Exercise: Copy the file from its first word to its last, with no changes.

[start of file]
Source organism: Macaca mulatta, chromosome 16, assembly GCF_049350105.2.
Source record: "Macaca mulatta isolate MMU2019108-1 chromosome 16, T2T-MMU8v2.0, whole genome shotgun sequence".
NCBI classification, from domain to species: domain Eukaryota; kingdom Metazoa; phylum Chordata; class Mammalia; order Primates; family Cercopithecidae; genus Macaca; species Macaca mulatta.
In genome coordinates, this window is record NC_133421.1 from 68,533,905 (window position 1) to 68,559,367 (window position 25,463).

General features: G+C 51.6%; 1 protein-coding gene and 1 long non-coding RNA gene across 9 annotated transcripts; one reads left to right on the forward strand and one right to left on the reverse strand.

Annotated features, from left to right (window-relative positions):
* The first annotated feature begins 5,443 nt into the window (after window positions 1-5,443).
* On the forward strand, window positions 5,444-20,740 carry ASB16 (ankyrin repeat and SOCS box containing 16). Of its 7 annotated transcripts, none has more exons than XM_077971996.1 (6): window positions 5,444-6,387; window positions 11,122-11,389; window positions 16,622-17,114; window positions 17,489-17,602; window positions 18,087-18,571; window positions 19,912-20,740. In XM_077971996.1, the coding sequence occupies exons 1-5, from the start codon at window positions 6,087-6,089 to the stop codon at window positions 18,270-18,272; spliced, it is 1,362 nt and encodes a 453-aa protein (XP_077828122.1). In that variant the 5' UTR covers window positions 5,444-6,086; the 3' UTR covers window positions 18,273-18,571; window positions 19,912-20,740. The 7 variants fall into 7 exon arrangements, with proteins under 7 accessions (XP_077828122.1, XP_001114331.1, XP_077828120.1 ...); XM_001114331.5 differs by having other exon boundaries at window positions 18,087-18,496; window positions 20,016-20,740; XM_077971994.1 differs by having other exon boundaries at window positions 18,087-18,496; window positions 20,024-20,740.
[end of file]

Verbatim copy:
Source organism: Macaca mulatta, chromosome 16, assembly GCF_049350105.2.
Source record: "Macaca mulatta isolate MMU2019108-1 chromosome 16, T2T-MMU8v2.0, whole genome shotgun sequence".
NCBI classification, from domain to species: domain Eukaryota; kingdom Metazoa; phylum Chordata; class Mammalia; order Primates; family Cercopithecidae; genus Macaca; species Macaca mulatta.
In genome coordinates, this window is record NC_133421.1 from 68,533,905 (window position 1) to 68,559,367 (window position 25,463).

General features: G+C 51.6%; 1 protein-coding gene and 1 long non-coding RNA gene across 9 annotated transcripts; one reads left to right on the forward strand and one right to left on the reverse strand.

Annotated features, from left to right (window-relative positions):
* The first annotated feature begins 5,443 nt into the window (after window positions 1-5,443).
* On the forward strand, window positions 5,444-20,740 carry ASB16 (ankyrin repeat and SOCS box containing 16). Of its 7 annotated transcripts, none has more exons than XM_077971996.1 (6): window positions 5,444-6,387; window positions 11,122-11,389; window positions 16,622-17,114; window positions 17,489-17,602; window positions 18,087-18,571; window positions 19,912-20,740. In XM_077971996.1, the coding sequence occupies exons 1-5, from the start codon at window positions 6,087-6,089 to the stop codon at window positions 18,270-18,272; spliced, it is 1,362 nt and encodes a 453-aa protein (XP_077828122.1). In that variant the 5' UTR covers window positions 5,444-6,086; the 3' UTR covers window positions 18,273-18,571; window positions 19,912-20,740. The 7 variants fall into 7 exon arrangements, with proteins under 7 accessions (XP_077828122.1, XP_001114331.1, XP_077828120.1 ...); XM_001114331.5 differs by having other exon boundaries at window positions 18,087-18,496; window positions 20,016-20,740; XM_077971994.1 differs by having other exon boundaries at window positions 18,087-18,496; window positions 20,024-20,740.